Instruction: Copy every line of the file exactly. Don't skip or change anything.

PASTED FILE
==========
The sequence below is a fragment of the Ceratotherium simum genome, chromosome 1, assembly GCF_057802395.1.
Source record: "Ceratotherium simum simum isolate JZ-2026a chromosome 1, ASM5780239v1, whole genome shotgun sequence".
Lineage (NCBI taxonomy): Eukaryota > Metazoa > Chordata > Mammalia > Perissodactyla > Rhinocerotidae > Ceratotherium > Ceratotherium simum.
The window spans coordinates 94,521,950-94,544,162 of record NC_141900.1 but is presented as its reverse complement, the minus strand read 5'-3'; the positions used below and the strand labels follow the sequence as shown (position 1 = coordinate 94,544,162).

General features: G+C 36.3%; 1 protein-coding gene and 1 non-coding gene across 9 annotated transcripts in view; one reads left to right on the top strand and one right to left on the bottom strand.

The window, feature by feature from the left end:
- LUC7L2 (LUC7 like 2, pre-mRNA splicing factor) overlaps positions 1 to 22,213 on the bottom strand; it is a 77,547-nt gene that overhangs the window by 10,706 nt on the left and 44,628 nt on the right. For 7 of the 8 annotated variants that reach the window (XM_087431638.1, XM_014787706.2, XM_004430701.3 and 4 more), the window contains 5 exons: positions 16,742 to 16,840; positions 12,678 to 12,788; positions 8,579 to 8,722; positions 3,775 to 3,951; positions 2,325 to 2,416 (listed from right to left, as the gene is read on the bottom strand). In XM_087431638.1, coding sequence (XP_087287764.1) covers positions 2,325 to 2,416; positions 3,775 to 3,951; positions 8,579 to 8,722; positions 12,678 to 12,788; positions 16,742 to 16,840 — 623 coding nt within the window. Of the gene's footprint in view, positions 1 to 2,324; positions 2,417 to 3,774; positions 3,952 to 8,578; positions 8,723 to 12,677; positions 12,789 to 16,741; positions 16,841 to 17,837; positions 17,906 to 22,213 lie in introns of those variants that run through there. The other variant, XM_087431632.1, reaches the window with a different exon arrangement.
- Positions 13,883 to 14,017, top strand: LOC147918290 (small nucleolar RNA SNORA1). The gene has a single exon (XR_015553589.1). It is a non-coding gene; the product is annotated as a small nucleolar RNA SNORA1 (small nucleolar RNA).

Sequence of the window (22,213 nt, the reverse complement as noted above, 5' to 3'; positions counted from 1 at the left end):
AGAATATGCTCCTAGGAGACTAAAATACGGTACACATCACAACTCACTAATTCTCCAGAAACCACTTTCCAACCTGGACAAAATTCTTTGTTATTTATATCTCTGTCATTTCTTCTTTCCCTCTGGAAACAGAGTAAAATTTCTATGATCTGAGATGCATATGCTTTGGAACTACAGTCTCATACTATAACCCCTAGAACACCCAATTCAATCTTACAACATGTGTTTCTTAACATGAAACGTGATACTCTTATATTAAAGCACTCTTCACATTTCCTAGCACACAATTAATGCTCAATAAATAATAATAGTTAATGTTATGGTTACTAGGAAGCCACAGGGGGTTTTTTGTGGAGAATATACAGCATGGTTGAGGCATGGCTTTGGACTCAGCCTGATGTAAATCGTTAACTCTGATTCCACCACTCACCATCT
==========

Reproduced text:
The sequence below is a fragment of the Ceratotherium simum genome, chromosome 1, assembly GCF_057802395.1.
Source record: "Ceratotherium simum simum isolate JZ-2026a chromosome 1, ASM5780239v1, whole genome shotgun sequence".
Lineage (NCBI taxonomy): Eukaryota > Metazoa > Chordata > Mammalia > Perissodactyla > Rhinocerotidae > Ceratotherium > Ceratotherium simum.
The window spans coordinates 94,521,950-94,544,162 of record NC_141900.1 but is presented as its reverse complement, the minus strand read 5'-3'; the positions used below and the strand labels follow the sequence as shown (position 1 = coordinate 94,544,162).

General features: G+C 36.3%; 1 protein-coding gene and 1 non-coding gene across 9 annotated transcripts in view; one reads left to right on the top strand and one right to left on the bottom strand.

The window, feature by feature from the left end:
- LUC7L2 (LUC7 like 2, pre-mRNA splicing factor) overlaps positions 1 to 22,213 on the bottom strand; it is a 77,547-nt gene that overhangs the window by 10,706 nt on the left and 44,628 nt on the right. For 7 of the 8 annotated variants that reach the window (XM_087431638.1, XM_014787706.2, XM_004430701.3 and 4 more), the window contains 5 exons: positions 16,742 to 16,840; positions 12,678 to 12,788; positions 8,579 to 8,722; positions 3,775 to 3,951; positions 2,325 to 2,416 (listed from right to left, as the gene is read on the bottom strand). In XM_087431638.1, coding sequence (XP_087287764.1) covers positions 2,325 to 2,416; positions 3,775 to 3,951; positions 8,579 to 8,722; positions 12,678 to 12,788; positions 16,742 to 16,840 — 623 coding nt within the window. Of the gene's footprint in view, positions 1 to 2,324; positions 2,417 to 3,774; positions 3,952 to 8,578; positions 8,723 to 12,677; positions 12,789 to 16,741; positions 16,841 to 17,837; positions 17,906 to 22,213 lie in introns of those variants that run through there. The other variant, XM_087431632.1, reaches the window with a different exon arrangement.
- Positions 13,883 to 14,017, top strand: LOC147918290 (small nucleolar RNA SNORA1). The gene has a single exon (XR_015553589.1). It is a non-coding gene; the product is annotated as a small nucleolar RNA SNORA1 (small nucleolar RNA).

Sequence of the window (22,213 nt, the reverse complement as noted above, 5' to 3'; positions counted from 1 at the left end):
AGAATATGCTCCTAGGAGACTAAAATACGGTACACATCACAACTCACTAATTCTCCAGAAACCACTTTCCAACCTGGACAAAATTCTTTGTTATTTATATCTCTGTCATTTCTTCTTTCCCTCTGGAAACAGAGTAAAATTTCTATGATCTGAGATGCATATGCTTTGGAACTACAGTCTCATACTATAACCCCTAGAACACCCAATTCAATCTTACAACATGTGTTTCTTAACATGAAACGTGATACTCTTATATTAAAGCACTCTTCACATTTCCTAGCACACAATTAATGCTCAATAAATAATAATAGTTAATGTTATGGTTACTAGGAAGCCACAGGGGGTTTTTTGTGGAGAATATACAGCATGGTTGAGGCATGGCTTTGGACTCAGCCTGATGTAAATCGTTAACTCTGATTCCACCACTCACCATCT